Biz embraces 'pre-air' exposure as key tool for launching shows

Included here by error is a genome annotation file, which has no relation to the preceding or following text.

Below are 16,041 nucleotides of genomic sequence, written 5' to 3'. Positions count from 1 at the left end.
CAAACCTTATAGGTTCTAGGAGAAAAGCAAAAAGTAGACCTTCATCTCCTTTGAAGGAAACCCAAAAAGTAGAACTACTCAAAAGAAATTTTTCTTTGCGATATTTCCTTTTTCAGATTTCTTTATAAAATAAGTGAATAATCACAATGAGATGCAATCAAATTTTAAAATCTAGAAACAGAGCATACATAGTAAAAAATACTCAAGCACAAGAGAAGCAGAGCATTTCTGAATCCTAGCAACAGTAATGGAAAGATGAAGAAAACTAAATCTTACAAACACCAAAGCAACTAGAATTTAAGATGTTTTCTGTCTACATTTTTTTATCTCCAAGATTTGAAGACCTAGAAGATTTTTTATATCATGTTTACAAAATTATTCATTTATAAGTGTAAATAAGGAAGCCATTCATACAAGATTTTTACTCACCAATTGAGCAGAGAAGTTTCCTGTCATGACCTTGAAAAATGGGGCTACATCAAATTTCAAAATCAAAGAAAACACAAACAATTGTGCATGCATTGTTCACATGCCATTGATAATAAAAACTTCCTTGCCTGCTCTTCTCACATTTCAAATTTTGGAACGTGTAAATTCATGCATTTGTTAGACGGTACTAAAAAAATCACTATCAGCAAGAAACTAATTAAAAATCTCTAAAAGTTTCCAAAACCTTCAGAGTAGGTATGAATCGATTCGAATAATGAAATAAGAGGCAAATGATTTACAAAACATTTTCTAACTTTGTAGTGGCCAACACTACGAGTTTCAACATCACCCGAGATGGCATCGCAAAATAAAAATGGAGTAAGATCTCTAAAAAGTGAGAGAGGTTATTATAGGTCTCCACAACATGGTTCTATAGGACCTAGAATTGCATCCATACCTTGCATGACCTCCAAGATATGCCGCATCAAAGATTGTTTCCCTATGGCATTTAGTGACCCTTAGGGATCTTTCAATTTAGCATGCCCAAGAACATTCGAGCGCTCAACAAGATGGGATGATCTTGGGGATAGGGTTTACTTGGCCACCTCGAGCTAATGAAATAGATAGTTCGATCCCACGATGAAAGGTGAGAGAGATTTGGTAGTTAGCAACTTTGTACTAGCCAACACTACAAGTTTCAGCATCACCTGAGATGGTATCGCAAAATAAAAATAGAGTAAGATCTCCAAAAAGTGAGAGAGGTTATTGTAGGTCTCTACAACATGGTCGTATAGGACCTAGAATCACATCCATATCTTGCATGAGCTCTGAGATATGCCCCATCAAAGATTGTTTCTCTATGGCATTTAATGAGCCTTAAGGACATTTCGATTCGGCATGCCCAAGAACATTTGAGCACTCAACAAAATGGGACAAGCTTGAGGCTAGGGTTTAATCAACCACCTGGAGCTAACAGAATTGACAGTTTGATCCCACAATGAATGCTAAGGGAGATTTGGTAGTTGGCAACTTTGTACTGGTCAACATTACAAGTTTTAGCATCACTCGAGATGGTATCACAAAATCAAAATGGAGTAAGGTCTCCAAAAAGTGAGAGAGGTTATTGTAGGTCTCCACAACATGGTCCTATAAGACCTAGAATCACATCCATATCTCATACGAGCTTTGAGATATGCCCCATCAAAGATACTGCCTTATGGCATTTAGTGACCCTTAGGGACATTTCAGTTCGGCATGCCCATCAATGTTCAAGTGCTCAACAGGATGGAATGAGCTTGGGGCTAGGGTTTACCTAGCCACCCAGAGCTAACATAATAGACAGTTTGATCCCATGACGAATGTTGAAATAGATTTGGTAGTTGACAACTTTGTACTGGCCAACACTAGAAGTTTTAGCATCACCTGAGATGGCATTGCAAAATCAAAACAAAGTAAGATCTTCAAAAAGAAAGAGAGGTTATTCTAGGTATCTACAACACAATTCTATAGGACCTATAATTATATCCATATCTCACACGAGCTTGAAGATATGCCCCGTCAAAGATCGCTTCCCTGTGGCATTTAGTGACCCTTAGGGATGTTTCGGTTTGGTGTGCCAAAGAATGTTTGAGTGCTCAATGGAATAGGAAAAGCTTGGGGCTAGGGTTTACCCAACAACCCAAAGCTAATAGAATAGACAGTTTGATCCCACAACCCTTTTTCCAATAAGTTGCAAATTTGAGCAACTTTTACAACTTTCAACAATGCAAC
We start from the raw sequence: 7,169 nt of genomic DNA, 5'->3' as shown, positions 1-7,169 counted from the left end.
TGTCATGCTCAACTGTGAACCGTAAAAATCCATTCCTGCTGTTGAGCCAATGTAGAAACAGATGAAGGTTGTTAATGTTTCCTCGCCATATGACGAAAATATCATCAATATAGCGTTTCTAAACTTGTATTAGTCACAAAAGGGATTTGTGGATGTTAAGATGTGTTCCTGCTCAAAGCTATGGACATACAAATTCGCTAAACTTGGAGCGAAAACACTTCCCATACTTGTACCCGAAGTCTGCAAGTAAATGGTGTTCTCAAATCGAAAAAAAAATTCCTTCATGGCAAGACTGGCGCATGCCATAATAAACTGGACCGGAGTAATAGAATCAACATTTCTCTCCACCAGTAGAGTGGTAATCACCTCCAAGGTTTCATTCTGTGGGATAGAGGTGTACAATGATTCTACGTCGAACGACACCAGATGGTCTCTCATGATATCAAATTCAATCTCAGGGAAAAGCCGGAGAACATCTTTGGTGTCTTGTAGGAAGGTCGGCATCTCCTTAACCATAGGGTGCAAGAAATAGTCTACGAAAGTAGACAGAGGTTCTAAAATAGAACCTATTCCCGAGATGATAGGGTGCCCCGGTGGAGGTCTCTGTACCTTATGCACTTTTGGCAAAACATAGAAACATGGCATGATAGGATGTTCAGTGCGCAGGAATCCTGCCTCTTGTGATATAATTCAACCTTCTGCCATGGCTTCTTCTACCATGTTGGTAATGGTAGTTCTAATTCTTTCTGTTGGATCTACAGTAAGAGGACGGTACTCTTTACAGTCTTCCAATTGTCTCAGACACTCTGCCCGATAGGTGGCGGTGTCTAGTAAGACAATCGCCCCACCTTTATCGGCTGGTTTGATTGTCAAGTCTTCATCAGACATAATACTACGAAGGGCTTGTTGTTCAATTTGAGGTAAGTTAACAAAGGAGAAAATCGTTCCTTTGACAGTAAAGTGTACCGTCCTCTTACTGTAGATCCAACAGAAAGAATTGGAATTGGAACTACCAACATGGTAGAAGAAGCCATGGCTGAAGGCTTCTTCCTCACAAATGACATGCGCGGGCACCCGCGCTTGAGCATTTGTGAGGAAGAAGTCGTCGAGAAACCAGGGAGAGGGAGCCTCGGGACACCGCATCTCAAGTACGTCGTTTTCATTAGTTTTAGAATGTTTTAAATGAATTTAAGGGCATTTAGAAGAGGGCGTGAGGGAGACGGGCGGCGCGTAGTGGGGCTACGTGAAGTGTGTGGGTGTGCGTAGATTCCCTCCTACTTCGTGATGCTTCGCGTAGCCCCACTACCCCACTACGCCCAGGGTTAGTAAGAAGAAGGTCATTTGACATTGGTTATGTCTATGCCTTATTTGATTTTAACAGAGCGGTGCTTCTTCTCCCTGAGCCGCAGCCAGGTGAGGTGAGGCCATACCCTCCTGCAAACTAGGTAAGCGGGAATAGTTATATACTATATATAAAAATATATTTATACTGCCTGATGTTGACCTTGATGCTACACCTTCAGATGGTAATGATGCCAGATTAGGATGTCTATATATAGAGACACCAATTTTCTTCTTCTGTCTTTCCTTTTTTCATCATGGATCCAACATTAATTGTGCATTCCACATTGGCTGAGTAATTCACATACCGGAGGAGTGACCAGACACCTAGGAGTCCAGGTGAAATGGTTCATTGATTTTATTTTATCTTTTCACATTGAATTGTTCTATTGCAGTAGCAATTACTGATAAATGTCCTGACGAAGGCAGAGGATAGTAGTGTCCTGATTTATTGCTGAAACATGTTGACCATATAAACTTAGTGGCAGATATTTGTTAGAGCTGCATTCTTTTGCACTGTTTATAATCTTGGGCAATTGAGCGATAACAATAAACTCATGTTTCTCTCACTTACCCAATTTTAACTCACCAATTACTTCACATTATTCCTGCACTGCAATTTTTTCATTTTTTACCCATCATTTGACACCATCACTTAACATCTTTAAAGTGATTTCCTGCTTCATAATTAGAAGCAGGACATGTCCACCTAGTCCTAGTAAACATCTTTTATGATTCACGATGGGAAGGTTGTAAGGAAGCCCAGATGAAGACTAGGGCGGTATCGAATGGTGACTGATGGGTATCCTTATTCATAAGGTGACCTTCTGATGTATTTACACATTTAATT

Above: “Ben and Kate” (above) and “The Mindy Project” can be streamed on numerous digital platforms prior to their Sept. 25 premiere on Fox. Putting the premiere episodes of TV series on digital platforms weeks before their broadcast debuts is proving a potent tool for boosting on-air ratings, but networks are still fine-tuning exactly the best way to make it work. The latest example came Monday from Fox, which went about distributing pilots for its two new comedies differently than last year, when rabid pre-release consumption of “New Girl” convinced the network to take a more cautious approach this time out. Now new half-hours “The Mindy Project” and “Ben and Kate” can be streamed on Yahoo, Fox.com, IMDB and Hulu.com, as well as the 70 other sites that host the Hulu player, including Facebook. The episodes will also be available on pay-TV VOD and can be downloaded for free on electronic-sell-through (EST) platforms including Amazon, XBox and Best Buy/CinemaNow. Fox’s continuing belief in what some industry-ites refer to as “pre-air” distribution reflects new data Comcast is sharing with U.S. programmers that attempts to draw a causal link between early exposure for new shows in recent years across Xfinity On Demand, the cable operator’s cross-platform environment for on-demand content, and ratings increases those same shows register in their bows on linear channels. Of all the marketing techniques at the TV networks’ disposal for the fall season, pre-air distribution may be the most counterintuitive method: Making an episode available in its entirety before its premiere off-air may help later drive tune-in on-air. At first blush, the gambit holds out the possibility of cannibalizing audience by giving the viewers most likely to watch a show’s premiere a reason to opt out of the TV exhibition window, where most money is made through ratings guarantees to advertisers. But the flipside notion taking on increasing currency is that advance screenings could be the best way to generate buzz, converting early birds into grassroots marketing machines. There’s risk, however, of taking out a weak pilot that could make a reality the worst-case scenario of pre-emptively spreading negative word-of-mouth. Broadcast nets have been experimenting on variations of pre-air distribution as far back as 2006, when CBS made the premiere episode of new sitcom “The Class” available on Tivo a week before its broadcast debut. The strategy didn’t keep “Class” from a short-lived run, but the network found more success a few years later with an iTunes pre-premiere for a little show called “The Big Bang Theory.” While the networks were always more comfortable offering either episode excerpts or full-length availability after on-air premieres, the frequency of pre-air distribution has slowly climbed over the years. It’s been common practice not just at Fox but also at NBC, which has two-week pre-air berths slated this season for new series including “The New Normal,” “Animal Practice” and “Chicago Fire.” But the availability of “Mindy” and “Ben” for two weeks nearly a month before their Sept. 25 on-air premiere marks a significant deviation from the two-week gap that separated Fox’s online preview of “New Girl” last year from its on-air debut. The scheduling shift is an acknowledgement that the “Girl” gap worked a bit too well, according to Joe Earley, Fox’s president of marketing and communications. “Girl” episodes were viewed approximately 2 million times before its on-air premiere, so far above internal expectations that the pilot’s digital success had him sweating it would eat into “Girl’s” debut. “We started to have concerns that cannibalization would happen,” said Earley. “One of the learnings from last year was not to let it run up to the day it airs.” Thankfully, Earley’s fears were unfounded: “Girl” premiered strongly on air, making it one of the few breakout shows of the 2011-12 season. Comcast alone found a 15% ratings lift for the series across its subscriber footprint. Still, it was enough of a close call to reconsider the pre-air strategy this season, where the hope is that a two-week lag between digital sampling and on-air premiere will strike a balance between whetting viewer appetites and satisfying too many of those appetites too early. Matt Strauss, Comcast’s senior veep of digital and emerging content, says not every new series that gets pre-air distribution sees a ratings lift, but enough networks are looking to find out for themselves: More than 40 have premiered shows on VOD since February 2011. “On demand is now becoming a meaningful platform for networks to find audiences and sampling for their shows,” said Strauss. “That’s a pretty fundamental shift in how programmers have historically looked at on demand.” Similar to indie rollouts Strauss drew a comparison to the many indie films that premiere on VOD these days before theatrical runs. “At this moment it’s not an area we’re currently focused on, but we’re very interested in on demand as a platform to premiere content,” he said. Timing isn’t the only interesting change in Fox’s pre-air strategy this year. There’s been a change of heart among the network’s affiliates, who once viewed digital platforms as a threat to their own ratings. Now they recognize the additive potential. “Many affiliates are not only not expressing concern but they’re saying they want to do this on their own websites,” said Earley. One significant absence from Fox’s comedy push is Apple’s iTunes, which was a big piece of previous online sneak peeks including “New Girl” and “Glee.” But Earley said Apple wasn’t willing to remove Fox programming for the two-week lag prior to the on-air premiere; the hope is new distribution partners like Amazon and XBox will pick up the slack. That said, EST nor online streaming contributed as much to last year’s pre-air “Girl” influx as pay TV VOD, which surprised the network. The irony of Fox’s aggressiveness on the pre-air front is that it is the most conservative among the broadcasters on the authentication front, putting next-day access to primetime programming on an eight-day delay with the exception of subs to participating pay-TV providers.